Those interested in careers as veterinary technologists and technicians should take as many high school science, biology, and math courses as possible. Science courses taken beyond high school, in an associate or bachelor's degree program, should emphasize practical skills in a clinical or laboratory setting.
Technologists and technicians usually begin work as trainees under the direct supervision of a veterinarian. Entry-level workers whose training or educational background encompasses extensive hands-on experience with diagnostic and medical equipment usually require a shorter period of on-the-job training.
Each State regulates veterinary technicians and technologists differently; however, all States require them to pass a credentialing exam following coursework. Passing the State exam assures the public that the technician or technologist has sufficient knowledge to work in a veterinary clinic or hospital. Candidates are tested for competency through an examination that includes oral, written, and practical portions and that is regulated by the State Board of Veterinary Examiners or the appropriate State agency. Depending on the State, candidates may become registered, licensed, or certified. Most States, however, use the National Veterinary Technician (NVT) exam. Prospects usually can have their passing scores transferred from one State to another, so long as both States use the same exam.
Employers recommend American Association for Laboratory Animal Science (AALAS) certification for those seeking employment in a research facility. AALAS offers certification for three levels of technician competence, with a focus on three principal areas—animal husbandry, facility management, and animal health and welfare. Those who wish to become certified must satisfy a combination of education and experience requirements prior to taking the AALAS examination. Work experience must be directly related to the maintenance, health, and well-being of laboratory animals and must be gained in a laboratory animal facility as defined by AALAS. Candidates who meet the necessary criteria can begin pursuing the desired certification on the basis of their qualifications. The lowest level of certification is Assistant Laboratory Animal Technician (ALAT), the second level is Laboratory Animal Technician (LAT), and the highest level of certification is Laboratory Animal Technologist (LATG). The AALAS examination consists of multiple-choice questions and is longer and more difficult for higher levels of certification, ranging from 2 hours and 120 multiple choice questions for the ALAT, to 3 hours and 180 multiple choice questions for the LATG.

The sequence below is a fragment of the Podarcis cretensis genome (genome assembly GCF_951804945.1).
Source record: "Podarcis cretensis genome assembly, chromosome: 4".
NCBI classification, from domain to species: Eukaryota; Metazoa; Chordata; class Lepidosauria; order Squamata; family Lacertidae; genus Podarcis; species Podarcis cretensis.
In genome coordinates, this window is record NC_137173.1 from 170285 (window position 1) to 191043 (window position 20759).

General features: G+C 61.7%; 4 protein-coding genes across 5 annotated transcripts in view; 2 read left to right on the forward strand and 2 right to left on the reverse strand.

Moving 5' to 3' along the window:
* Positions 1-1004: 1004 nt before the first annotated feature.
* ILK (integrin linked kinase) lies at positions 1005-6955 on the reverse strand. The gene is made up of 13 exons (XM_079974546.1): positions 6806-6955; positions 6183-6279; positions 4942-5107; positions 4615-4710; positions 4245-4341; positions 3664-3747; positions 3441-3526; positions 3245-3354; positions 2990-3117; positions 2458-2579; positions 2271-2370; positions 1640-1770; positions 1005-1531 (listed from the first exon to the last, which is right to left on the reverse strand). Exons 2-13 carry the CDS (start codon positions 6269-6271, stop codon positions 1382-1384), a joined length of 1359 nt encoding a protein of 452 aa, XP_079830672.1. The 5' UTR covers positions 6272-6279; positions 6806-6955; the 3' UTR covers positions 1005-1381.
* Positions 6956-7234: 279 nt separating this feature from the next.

Other Skills Required
As veterinary technologists and technicians often deal with pet owners, communication skills are very important. In addition, technologists and technicians should be able to work well with others, because teamwork with veterinarians and other veterinary technicians is common. Organizational ability and the ability to pay attention to detail also are important.
How to Advance
As they gain experience, technologists and technicians take on more responsibility and carry out more assignments with little veterinary supervision. Some eventually may become supervisors.
Employment of veterinary technologists and technicians is projected to grow 15 percent from 2020 to 2030, faster than the average for all occupations.
About 10,400 openings for veterinary technologists and technicians are projected each year, on average, over the decade. Many of those openings are expected to result from the need to replace workers who transfer to different occupations or exit the labor force, such as to retire.
As the number of households with pets and spending on pets continue to rise, demand is expected to increase for veterinary technologists and technicians to do laboratory work and imaging services on household pets.
The median annual wage for veterinary technologists and technicians was $36,850 in May 2021. The median wage is the wage at which half the workers in an occupation earned more than that amount and half earned less. The lowest 10 percent earned less than $28,370, and the highest 10 percent earned more than $48,100.
In May 2021, the median annual wages for veterinary technologists and technicians in the top industries in which they worked were as follows:
- Junior colleges, colleges, universities, and professional schools; state, local, and private - $46,780
- Veterinary services - $36,770
- Social advocacy organizations - $35,480
Veterinary technologists and technicians working in research positions often earn more than those in other fields.
Veterinary technologists and technicians may have to work evenings, weekends, or holidays.